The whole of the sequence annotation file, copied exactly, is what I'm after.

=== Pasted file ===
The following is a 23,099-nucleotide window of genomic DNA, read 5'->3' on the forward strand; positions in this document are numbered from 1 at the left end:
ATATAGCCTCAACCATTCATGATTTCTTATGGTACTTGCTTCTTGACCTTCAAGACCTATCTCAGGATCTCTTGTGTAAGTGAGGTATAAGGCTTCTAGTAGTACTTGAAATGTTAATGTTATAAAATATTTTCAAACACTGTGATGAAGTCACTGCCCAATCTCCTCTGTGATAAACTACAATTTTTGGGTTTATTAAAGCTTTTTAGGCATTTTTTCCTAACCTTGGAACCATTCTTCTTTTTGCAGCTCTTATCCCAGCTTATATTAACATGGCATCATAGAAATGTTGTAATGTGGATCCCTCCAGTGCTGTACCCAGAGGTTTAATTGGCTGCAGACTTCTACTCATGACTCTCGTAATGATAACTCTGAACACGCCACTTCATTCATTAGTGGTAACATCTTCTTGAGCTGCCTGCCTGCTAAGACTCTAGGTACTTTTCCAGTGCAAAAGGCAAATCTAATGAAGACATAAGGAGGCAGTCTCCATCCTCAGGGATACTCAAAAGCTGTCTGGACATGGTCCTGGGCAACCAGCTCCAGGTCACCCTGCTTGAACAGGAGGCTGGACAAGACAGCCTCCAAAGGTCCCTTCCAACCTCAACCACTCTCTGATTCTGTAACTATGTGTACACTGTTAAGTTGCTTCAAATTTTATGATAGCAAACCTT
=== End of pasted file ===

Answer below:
The following is a 23,099-nucleotide window of genomic DNA, read 5'->3' on the forward strand; positions in this document are numbered from 1 at the left end:
ATATAGCCTCAACCATTCATGATTTCTTATGGTACTTGCTTCTTGACCTTCAAGACCTATCTCAGGATCTCTTGTGTAAGTGAGGTATAAGGCTTCTAGTAGTACTTGAAATGTTAATGTTATAAAATATTTTCAAACACTGTGATGAAGTCACTGCCCAATCTCCTCTGTGATAAACTACAATTTTTGGGTTTATTAAAGCTTTTTAGGCATTTTTTCCTAACCTTGGAACCATTCTTCTTTTTGCAGCTCTTATCCCAGCTTATATTAACATGGCATCATAGAAATGTTGTAATGTGGATCCCTCCAGTGCTGTACCCAGAGGTTTAATTGGCTGCAGACTTCTACTCATGACTCTCGTAATGATAACTCTGAACACGCCACTTCATTCATTAGTGGTAACATCTTCTTGAGCTGCCTGCCTGCTAAGACTCTAGGTACTTTTCCAGTGCAAAAGGCAAATCTAATGAAGACATAAGGAGGCAGTCTCCATCCTCAGGGATACTCAAAAGCTGTCTGGACATGGTCCTGGGCAACCAGCTCCAGGTCACCCTGCTTGAACAGGAGGCTGGACAAGACAGCCTCCAAAGGTCCCTTCCAACCTCAACCACTCTCTGATTCTGTAACTATGTGTACACTGTTAAGTTGCTTCAAATTTTATGATAGCAAACCTT